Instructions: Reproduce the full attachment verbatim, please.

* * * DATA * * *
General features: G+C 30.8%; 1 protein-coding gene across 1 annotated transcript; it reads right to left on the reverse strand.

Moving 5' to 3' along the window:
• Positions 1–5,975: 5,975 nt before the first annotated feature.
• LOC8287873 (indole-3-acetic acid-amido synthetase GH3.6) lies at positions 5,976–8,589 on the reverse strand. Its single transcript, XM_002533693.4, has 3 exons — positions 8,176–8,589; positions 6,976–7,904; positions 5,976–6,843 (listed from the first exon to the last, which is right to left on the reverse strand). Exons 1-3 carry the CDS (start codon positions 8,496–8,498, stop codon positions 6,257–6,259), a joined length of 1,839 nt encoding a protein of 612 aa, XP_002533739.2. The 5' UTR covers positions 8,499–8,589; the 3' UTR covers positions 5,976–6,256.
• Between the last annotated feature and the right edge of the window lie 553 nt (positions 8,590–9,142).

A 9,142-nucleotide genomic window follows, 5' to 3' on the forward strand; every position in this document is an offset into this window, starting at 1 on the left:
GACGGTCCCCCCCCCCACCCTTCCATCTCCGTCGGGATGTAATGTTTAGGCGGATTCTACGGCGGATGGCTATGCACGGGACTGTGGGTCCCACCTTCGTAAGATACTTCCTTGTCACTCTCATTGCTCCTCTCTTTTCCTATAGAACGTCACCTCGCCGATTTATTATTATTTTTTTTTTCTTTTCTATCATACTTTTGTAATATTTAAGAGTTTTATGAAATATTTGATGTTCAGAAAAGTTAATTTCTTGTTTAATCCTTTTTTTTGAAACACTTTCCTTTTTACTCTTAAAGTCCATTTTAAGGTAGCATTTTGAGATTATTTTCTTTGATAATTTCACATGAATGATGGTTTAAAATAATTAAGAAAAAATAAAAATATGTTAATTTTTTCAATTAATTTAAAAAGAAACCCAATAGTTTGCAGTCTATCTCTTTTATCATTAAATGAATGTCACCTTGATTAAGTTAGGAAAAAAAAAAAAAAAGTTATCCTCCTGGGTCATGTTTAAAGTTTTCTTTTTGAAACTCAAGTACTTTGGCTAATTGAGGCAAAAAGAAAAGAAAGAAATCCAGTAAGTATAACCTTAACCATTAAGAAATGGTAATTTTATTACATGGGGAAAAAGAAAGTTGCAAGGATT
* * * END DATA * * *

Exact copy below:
General features: G+C 30.8%; 1 protein-coding gene across 1 annotated transcript; it reads right to left on the reverse strand.

Moving 5' to 3' along the window:
• Positions 1–5,975: 5,975 nt before the first annotated feature.
• LOC8287873 (indole-3-acetic acid-amido synthetase GH3.6) lies at positions 5,976–8,589 on the reverse strand. Its single transcript, XM_002533693.4, has 3 exons — positions 8,176–8,589; positions 6,976–7,904; positions 5,976–6,843 (listed from the first exon to the last, which is right to left on the reverse strand). Exons 1-3 carry the CDS (start codon positions 8,496–8,498, stop codon positions 6,257–6,259), a joined length of 1,839 nt encoding a protein of 612 aa, XP_002533739.2. The 5' UTR covers positions 8,499–8,589; the 3' UTR covers positions 5,976–6,256.
• Between the last annotated feature and the right edge of the window lie 553 nt (positions 8,590–9,142).

A 9,142-nucleotide genomic window follows, 5' to 3' on the forward strand; every position in this document is an offset into this window, starting at 1 on the left:
GACGGTCCCCCCCCCCACCCTTCCATCTCCGTCGGGATGTAATGTTTAGGCGGATTCTACGGCGGATGGCTATGCACGGGACTGTGGGTCCCACCTTCGTAAGATACTTCCTTGTCACTCTCATTGCTCCTCTCTTTTCCTATAGAACGTCACCTCGCCGATTTATTATTATTTTTTTTTTCTTTTCTATCATACTTTTGTAATATTTAAGAGTTTTATGAAATATTTGATGTTCAGAAAAGTTAATTTCTTGTTTAATCCTTTTTTTTGAAACACTTTCCTTTTTACTCTTAAAGTCCATTTTAAGGTAGCATTTTGAGATTATTTTCTTTGATAATTTCACATGAATGATGGTTTAAAATAATTAAGAAAAAATAAAAATATGTTAATTTTTTCAATTAATTTAAAAAGAAACCCAATAGTTTGCAGTCTATCTCTTTTATCATTAAATGAATGTCACCTTGATTAAGTTAGGAAAAAAAAAAAAAAAGTTATCCTCCTGGGTCATGTTTAAAGTTTTCTTTTTGAAACTCAAGTACTTTGGCTAATTGAGGCAAAAAGAAAAGAAAGAAATCCAGTAAGTATAACCTTAACCATTAAGAAATGGTAATTTTATTACATGGGGAAAAAGAAAGTTGCAAGGATT